I'm not optimistic about any reading happening this weekend. Oh, I must grade dozens of huge research papers by Monday. My prayer? Please, don't plagiarize, dear students of mine. Each plagiarized paper requires hours of a teacher's time searching online for THE PLAGIARIZED SOURCE(S).

Happy spring, wherever you may be, readers. Please drop a line and let me know how this spring is treating you!

Monday, April 18, 2011

A Brief Post

My first-year students are going crazy as they do at this end point in the semester. "How do you expect us to finish our research paper and then a week later write an essay for a final exam?"

It's a difficult transition from high school to college, no doubt. I find it exceedingly stressful, dealing with their angst. "Welcome to college, folks."

And so, stress in hand, I'm on to another P.D. James novel. I've picked up An Unsuitable Job for a Woman, a Cordelia Gray mystery. The only problem is, I want to buy a complete set of all her books, so what am I doing with one from the library? No, I don't want a Kindle or a Nook version. Nice paperbacks are fine, though I'd love vintage hardcovers. I'm so happy that I haven't read many of her books. I have read her most recent novels, The Murder Room, The Private Patient, and The Lighthouse, but it's her earlier works I've missed.

I finished The Perfect Reader; a strange read for me. I should have tossed it out after 75 pages, but out of inertia, I kept reading. And, you know, the final third of the book was quite worthwhile. But don't you read it, the first two-thirds are not worth the trouble. Pouncey does not create a heroine that anyone can sympathize with. I felt no empathy for her whatsoever until the last third of the book, which I consider a major failing. I'm sorry I bothered you with it. How did it get published????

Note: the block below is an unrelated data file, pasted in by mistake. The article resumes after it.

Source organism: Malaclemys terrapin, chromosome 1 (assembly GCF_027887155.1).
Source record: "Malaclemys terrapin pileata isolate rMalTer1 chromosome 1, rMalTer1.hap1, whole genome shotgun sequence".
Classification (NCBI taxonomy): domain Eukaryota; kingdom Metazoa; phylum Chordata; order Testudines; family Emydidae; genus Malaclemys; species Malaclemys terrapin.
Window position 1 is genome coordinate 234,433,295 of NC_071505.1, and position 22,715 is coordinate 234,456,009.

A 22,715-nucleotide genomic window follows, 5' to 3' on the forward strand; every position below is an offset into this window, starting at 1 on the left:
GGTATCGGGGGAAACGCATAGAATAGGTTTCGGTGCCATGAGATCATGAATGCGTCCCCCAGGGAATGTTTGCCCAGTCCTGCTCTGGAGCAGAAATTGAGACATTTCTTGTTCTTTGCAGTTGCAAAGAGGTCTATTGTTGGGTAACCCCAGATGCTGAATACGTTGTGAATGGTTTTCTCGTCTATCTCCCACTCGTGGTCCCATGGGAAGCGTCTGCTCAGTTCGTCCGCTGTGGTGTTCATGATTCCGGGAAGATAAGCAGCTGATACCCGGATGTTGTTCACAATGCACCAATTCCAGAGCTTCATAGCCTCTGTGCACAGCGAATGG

Thursday, April 14, 2011

Reading Like Mad

Well, that was yesterday. I was too sick to drive, too sick to teach, and I called in--sick. I'm allowed one paid sick day per semester.

I stayed in bed, and once the waves of nausea passed, I read and read. How peaceful, how restful it is to pass hours on a rainy sick day in bed! The rain pattered on the roof all day, keeping me company. It was so restorative that I turned out to be well enough today to go to school and teach. A wonderful teaching day, as it turned out to be.

Today I visited the library before classes and picked up an array of books to calm me this weekend.

I'm very happy to say that I have an early P.D. James mystery on tap: An Unsuitable Job for a Woman, a Cordelia Gray mystery, published back in 1977.

Then I have another book I discovered that has me all curious from head to toe: Perfect Reader by Maggie Pouncey, published in 2010.

My only problem: I don't have an audiobook right now for my commute. I'll need to work on that one.

Saturday, April 9, 2011

Books--in a Different Genre